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Film Review: ‘Mission: Impossible – Dead Reckoning Part One’ Presents a Very New Challenge for Tom Cruise and Company

Paramount Pictures

The Mission: Impossible franchise has not just had some incredible longevity, it’s also one of the rare ones that has also reinvented itself. What started out almost quaint in comparison has now become some of the biggest cinema on the planet. Tom Cruise has shepherded this collection of films to the pinnacle of the action genre. Usually, the movies just build on what they’ve been doing well, ever since the big change between the third and fourth flicks. Here, we have something else going on. Opting for their first two parter, Mission: Impossible – Dead Reckoning Part One tries to do some different things than usual. The result could be a bit more of a divisive entries into the series yet.

Mission: Impossible – Dead Reckoning Part One is a step back from the recent highs of the franchise, but that’s partly in comparison to how good they’ve been of late. We won’t fully be able to judge this one until we see Mission: Impossible – Dead Reckoning Part Two next year, but while Ethan Hunt is showing no signs of weakness, this is the least satisfying outing since the first two sequels. Make of that what you will.

Hayley Atwell and Tom Cruise in Mission: Impossible Dead Reckoning – Part One from Paramount Pictures and Skydance.

I’ll be as vague as possible about what the trailers haven’t revealed yet. After a prologue sets up the ungodly powerful weapon at the core of this story, we find Ethan Hunt (Cruise) learning about just what the stakes are. Briefed by Eugene Kittridge (Henry Czerny) on what’s known as “the entity,” he’s initially tasked with finding Ilsa Faust (Rebecca Ferguson), who has one of the two keys needed to control it. At the same time, the government is disavowing him and his IMF team (of course), especially once Cruise and Kittridge have a disagreement on what do with this terror. Setting off on the mission with Benji Dunn (Simon Pegg) and Luther Stickell (Ving Rhames), they’re very quickly public enemy number one.

Pursued on all sides, Ethan and his team go even more rogue than usual. Not only is the government after Ethan, led by agent Jasper Briggs (Shea Whigham), there’s a shady character named Gabriel (Esai Morales) who seems to be pulling many a string behind it all, as well as is a dark part of Ethan’s past. An encounter with him shakes Ethan, but he’s also brought into the orbit of talented thief Grace (Hayley Atwell). She’ll need him to stay alive, while he’ll need her on this mission, which will bring them back to The White Widow (Vanessa Kirby), across the globe, and potentially to their doom.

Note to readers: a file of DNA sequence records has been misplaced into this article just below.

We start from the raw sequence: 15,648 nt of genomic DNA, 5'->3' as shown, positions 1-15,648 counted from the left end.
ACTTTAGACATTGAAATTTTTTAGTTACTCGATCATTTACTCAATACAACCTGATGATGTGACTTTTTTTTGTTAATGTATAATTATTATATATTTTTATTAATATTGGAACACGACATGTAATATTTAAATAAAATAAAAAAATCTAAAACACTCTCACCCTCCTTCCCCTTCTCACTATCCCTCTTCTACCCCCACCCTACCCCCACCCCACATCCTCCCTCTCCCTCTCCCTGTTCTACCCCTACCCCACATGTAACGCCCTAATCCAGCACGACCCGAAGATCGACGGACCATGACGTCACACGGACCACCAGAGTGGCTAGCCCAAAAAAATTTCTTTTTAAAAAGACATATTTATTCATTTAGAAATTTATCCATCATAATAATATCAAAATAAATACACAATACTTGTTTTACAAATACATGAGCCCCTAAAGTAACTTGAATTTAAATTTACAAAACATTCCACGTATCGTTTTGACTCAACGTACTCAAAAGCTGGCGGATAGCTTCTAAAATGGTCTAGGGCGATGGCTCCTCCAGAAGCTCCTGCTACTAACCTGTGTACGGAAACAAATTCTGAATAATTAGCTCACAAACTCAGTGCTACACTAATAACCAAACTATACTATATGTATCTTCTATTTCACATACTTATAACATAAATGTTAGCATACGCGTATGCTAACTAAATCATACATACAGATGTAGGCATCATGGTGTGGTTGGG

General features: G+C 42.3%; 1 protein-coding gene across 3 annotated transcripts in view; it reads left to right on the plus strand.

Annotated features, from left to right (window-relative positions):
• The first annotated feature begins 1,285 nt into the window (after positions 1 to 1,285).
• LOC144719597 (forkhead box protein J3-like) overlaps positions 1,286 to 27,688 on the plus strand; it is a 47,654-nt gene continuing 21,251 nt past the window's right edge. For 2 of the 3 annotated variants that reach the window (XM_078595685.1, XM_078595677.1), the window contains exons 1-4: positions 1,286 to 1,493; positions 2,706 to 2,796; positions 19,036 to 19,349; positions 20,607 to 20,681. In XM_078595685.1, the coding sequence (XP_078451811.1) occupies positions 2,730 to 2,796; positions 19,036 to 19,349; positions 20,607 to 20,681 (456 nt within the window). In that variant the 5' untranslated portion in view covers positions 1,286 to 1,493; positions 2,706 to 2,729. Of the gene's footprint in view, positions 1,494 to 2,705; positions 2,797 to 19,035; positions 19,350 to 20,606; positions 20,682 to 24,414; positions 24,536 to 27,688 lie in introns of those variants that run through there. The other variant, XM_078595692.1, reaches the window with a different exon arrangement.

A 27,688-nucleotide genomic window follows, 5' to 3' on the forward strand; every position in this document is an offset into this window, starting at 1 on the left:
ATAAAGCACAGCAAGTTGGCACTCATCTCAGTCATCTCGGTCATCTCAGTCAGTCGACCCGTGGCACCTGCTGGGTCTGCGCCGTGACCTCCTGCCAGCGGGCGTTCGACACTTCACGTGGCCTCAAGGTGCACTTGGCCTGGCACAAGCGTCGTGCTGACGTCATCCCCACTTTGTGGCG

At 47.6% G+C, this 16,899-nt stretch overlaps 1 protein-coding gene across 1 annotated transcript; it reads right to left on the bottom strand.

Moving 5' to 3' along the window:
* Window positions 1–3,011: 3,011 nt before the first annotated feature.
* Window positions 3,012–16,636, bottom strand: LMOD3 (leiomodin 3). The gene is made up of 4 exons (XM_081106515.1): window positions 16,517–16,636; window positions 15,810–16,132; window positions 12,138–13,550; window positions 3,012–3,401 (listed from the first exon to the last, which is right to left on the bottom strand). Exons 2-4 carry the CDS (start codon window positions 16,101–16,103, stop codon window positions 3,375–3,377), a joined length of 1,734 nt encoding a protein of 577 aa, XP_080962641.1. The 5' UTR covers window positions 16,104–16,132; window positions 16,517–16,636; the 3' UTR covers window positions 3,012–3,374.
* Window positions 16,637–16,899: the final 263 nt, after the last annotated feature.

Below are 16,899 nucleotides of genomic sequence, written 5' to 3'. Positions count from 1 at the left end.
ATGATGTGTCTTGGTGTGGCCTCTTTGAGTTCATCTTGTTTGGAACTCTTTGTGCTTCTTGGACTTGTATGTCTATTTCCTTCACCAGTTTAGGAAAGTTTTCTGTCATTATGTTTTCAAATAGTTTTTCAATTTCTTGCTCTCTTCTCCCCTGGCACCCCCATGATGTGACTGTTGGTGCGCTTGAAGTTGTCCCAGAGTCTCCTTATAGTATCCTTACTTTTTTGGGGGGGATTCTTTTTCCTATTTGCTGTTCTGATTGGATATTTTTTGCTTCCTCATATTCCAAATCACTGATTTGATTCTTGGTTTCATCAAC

Paramount Pictures

Tom Cruise is nothing less than totally committed here, once again. Intense yet suave in the dialogue scenes, the action sequences have him at as high a level as ever. The hook here has been his stunt work, and it does continue to make a difference. Seeing him here lends a tactile element that so many other action films don’t have. Hayley Atwell is an enjoyable new member of the franchise family. She and Cruise have a fun chemistry, too. Esai Morales is a disappointing addition, however, saddled with a character you never get a handle on. Unfortunately, it’s a one-note performance. Returning players like Rebecca Ferguson, Vanessa Kirby, Simon Pegg, Ving Rhames, are always welcomed, while some notable newcomers include Pom Klementieff and Shea Whigham, both having fun. The other returning champion is Henry Czerny, who was terrific in the very first flick and returns again here, not missing a beat. Supporting players include Rob Delaney, Cary Elwes, Charles Parnell, and more.

Filmmaker Christopher McQuarrie is, aside from Cruise, very much the creative force of this franchise. Here, the plot machinations and villain’s plan make less sense than usual, but the forward momentum is still very much there. The script he penned with Bruce Geller and Erik Jendresen doesn’t make a ton of sense, but the action scenes paper that over. McQuarrie’s direction plays to Cruise’s strengths, and while nothing rivals some of the biggest stunts in the series, it all manages to thrill. Just don’t try to think about this installment too much, as it might fall apart.


In terms of it being a part one, this doesn’t stop essentially in the middle of a scene like Fast X, but it’s not quite the shocking break in momentum that we saw with Spider-Man: Across the Spider-Verse. Here, it’s a clean point in which the mission is evolving and transitioning. No one is likely to be stunned when the credits roll, but there is perhaps a sense that a lot of the best bits are still to come. Mission: Impossible – Dead Reckoning Part Two will have some heavy lifting to do, that’s for sure.

Mission: Impossible – Dead Reckoning Part One won’t save cinemas like Cruise kind of did last year, but it’s a solid action epic. Perhaps expectations were a bit too high for this one, though Part Two could really shape this. More so than other recent two-parters, this one could live or die based on what happens next. Count me, but I’m starting to have reservations that I didn’t used to about this franchise…

SCORE: ★★★


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Robert Hamer
5 months ago

At the same time, the government is disavowing him and his IMF team…”

Hahaha OMG again?!

Robert Hamer
5 months ago
Reply to  Joey Magidson

He and his team are possibly the only government employees in the country right now who would be totally justified in going on a long rant about how they’re constantly under attack from the Deep State.



Written by Joey Magidson

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